Pitch: if/else expressions

(Dave Abrahams) #21

For me, the new information is that even advanced programmers have a hard time reading ternary chains as though they aren't nested. Even though a strict BNF grammar for the following would require nesting, no human thinks of if/else chains like this

if a {b} 
else if c {d} 
else {e}

as "nested if statements" unless they are writing a parser, but there are some people who can't map that same way of reading onto:

x = a ? b
    : c ? d 
    : e

Maybe this is old news to you, but for me it's an insight.

'Scuse me, but I haven't "banned," or even proposed to ban, anything. The pitch is entirely additive.

And no, I don't think people will end up writing that, because it's not better or more readable than any of the alternatives. Ternary expressions like this should almost never have side-effects (your doXXX() functions, presumably). The best answer for code like that is probably to break it out into a function with a meaningful name that describes the side-effects. Failing that, I'd still rather read this.

let r: SomeType
if someCondition  { 
    doSomething()
    r = firstThing()
}
else if otherCondition {
    doSomethingElse()
    r = secondThing() 
}
else { 
   doYetAnotherThing()
   r = thirdThing()
}
some.long.lvalue[expression] = r

Finally, if you absolutely must be maximally terse, this is still a better alternative:

some.long.lvalue[expression] 
    = if someCondition  { (doSomething(), firstThing()).1 }
        else if otherCondition { (doSomethingElse(), secondThing()).1 }
        else { (doYetAnotherThing(), thirdThing()).1 }
(Xiaodi Wu) #22

The ternary operator isn't being misused; it's not being used to its fullest potential. But this is an operator that will not go away, neither in Swift nor in any of the numerous languages that users are sure to encounter. Mastery of ?: is portable to many other languages, just as mastery of many other concepts in Swift is portable.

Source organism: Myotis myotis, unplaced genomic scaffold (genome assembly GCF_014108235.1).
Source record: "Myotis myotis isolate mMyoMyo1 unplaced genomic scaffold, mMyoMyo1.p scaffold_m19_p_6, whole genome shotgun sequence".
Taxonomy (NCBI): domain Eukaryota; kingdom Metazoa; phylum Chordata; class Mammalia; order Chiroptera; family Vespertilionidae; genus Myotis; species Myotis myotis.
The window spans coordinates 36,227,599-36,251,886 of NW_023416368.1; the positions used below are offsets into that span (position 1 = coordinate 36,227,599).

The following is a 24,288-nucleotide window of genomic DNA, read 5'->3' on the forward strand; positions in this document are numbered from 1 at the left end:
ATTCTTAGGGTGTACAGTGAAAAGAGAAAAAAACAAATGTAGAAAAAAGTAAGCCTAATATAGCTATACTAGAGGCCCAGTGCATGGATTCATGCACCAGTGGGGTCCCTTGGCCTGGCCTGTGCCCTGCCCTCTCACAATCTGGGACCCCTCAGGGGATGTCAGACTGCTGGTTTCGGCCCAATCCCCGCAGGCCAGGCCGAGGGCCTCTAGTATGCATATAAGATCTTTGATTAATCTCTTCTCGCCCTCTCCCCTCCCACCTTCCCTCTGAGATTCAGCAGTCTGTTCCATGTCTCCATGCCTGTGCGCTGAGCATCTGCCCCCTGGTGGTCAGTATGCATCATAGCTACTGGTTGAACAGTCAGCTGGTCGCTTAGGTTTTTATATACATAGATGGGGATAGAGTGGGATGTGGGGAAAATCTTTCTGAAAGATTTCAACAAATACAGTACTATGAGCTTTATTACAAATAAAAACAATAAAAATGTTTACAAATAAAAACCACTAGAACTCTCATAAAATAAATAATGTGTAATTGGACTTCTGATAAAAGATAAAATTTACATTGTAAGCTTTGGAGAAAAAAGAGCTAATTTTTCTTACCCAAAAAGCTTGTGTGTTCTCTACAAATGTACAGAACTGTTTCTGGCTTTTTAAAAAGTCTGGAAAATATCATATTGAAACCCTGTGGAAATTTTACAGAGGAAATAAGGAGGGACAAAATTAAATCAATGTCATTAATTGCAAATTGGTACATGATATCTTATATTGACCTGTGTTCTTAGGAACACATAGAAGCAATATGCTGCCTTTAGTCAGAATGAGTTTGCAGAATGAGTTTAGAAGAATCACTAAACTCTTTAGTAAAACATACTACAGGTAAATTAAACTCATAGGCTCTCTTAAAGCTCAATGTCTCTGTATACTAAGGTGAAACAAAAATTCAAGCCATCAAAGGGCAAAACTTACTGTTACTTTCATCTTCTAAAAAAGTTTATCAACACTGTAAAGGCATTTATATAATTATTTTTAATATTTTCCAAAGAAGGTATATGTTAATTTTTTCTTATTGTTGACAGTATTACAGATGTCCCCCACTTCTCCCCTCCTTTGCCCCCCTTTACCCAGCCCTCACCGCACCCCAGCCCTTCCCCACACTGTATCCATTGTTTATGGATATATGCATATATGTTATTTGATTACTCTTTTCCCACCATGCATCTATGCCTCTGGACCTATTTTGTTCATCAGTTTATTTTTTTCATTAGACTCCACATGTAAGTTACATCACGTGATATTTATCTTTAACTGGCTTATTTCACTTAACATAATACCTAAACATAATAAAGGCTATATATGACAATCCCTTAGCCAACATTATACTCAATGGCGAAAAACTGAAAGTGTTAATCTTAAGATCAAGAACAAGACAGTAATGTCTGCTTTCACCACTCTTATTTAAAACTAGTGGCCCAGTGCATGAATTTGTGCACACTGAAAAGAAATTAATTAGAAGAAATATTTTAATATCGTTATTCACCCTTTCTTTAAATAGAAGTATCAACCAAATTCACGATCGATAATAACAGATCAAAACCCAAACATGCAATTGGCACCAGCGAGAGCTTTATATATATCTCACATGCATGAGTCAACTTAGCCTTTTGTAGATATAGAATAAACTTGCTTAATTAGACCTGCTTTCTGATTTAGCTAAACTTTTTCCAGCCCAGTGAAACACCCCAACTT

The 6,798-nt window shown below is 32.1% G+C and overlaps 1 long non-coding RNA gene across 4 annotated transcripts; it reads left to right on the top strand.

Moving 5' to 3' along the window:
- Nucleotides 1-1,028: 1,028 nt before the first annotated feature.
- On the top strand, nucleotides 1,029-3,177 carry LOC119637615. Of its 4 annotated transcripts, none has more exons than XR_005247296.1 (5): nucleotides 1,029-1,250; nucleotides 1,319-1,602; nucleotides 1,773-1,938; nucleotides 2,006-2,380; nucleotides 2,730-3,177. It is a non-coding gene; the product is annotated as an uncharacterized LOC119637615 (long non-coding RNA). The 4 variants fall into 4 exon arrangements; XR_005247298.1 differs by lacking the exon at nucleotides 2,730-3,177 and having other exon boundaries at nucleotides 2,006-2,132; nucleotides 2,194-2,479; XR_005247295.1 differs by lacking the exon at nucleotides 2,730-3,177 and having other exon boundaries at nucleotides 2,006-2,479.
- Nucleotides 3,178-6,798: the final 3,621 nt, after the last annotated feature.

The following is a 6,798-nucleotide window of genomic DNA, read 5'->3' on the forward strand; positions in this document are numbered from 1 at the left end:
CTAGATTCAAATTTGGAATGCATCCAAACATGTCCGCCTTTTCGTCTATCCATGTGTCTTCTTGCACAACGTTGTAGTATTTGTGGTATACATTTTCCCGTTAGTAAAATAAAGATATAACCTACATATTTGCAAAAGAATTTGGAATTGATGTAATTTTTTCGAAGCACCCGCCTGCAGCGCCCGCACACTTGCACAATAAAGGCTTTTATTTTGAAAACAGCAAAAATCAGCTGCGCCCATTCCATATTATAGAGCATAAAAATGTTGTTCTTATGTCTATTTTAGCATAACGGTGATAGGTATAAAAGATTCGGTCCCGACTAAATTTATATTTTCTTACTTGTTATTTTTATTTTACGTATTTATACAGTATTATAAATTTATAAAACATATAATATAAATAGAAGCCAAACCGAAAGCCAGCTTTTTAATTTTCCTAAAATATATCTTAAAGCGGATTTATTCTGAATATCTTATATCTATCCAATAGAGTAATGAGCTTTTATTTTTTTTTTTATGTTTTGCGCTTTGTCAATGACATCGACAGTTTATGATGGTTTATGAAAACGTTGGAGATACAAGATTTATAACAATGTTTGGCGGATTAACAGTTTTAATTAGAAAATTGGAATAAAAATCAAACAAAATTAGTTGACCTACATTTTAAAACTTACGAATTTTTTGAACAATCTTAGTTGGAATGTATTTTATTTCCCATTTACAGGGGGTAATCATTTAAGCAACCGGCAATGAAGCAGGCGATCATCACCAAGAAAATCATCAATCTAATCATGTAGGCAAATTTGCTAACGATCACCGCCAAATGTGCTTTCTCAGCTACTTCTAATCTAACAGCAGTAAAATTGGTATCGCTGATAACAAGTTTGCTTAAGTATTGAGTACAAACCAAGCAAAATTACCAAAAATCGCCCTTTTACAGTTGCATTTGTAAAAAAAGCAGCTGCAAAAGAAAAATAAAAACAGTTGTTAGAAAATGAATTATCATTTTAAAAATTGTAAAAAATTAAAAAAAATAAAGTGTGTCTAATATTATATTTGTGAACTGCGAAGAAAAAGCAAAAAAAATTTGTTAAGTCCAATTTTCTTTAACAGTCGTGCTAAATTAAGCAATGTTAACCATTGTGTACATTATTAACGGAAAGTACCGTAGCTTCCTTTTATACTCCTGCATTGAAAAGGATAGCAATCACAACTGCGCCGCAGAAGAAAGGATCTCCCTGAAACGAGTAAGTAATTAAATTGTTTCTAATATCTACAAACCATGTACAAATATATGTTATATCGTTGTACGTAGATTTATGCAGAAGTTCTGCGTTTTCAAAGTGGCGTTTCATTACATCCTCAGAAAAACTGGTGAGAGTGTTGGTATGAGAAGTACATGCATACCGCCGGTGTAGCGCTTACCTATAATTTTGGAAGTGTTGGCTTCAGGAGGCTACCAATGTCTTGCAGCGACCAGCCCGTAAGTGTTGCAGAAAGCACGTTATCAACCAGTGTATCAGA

As pointed out here already, users already have many options to accomplish the same tasks in other ways, and if switch expressions are made possible there will be yet another. What I'm seeing is an argument for better education, not one for yet more syntax. In fact, the latter option will not only do nothing to help users master ?: (which they will still encounter when reading code), but by adding more syntax to the language it will only add to the difficulty of mastering the language for all users and increase the number of choices users have to make to accomplish the same thing, which sets us back instead of forward in terms of making the language accessible to learners.

What we lack as part of the Swift project is a companion cookbook to TSPL that shows best practices, which would be applicable for beginners, intermediate, and advanced users alike--examples of effective use of ternary chaining would definitely be one topic to include (and use of optional chaining and ?? would be others that fall in the same bin).

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(Dave Abrahams) #23

I was in the "better education" camp until just a few days ago. My conclusion, after personally and patiently explaining to colleagues how to read ternary chains, and getting repeated blank stares and a failure to convince them in response, is that the problem really is with the syntax. The fact that it's easy for you and me doesn't mean it can work for everybody.

7 Likes
(Jeremy Pereira) #24

I'm not disagreeing with you that it is easy to write difficult to understand ternary conditions even if you format them in a nice way. And I absolutely agree that your alternative is easier to read. I just do not agree your information is new.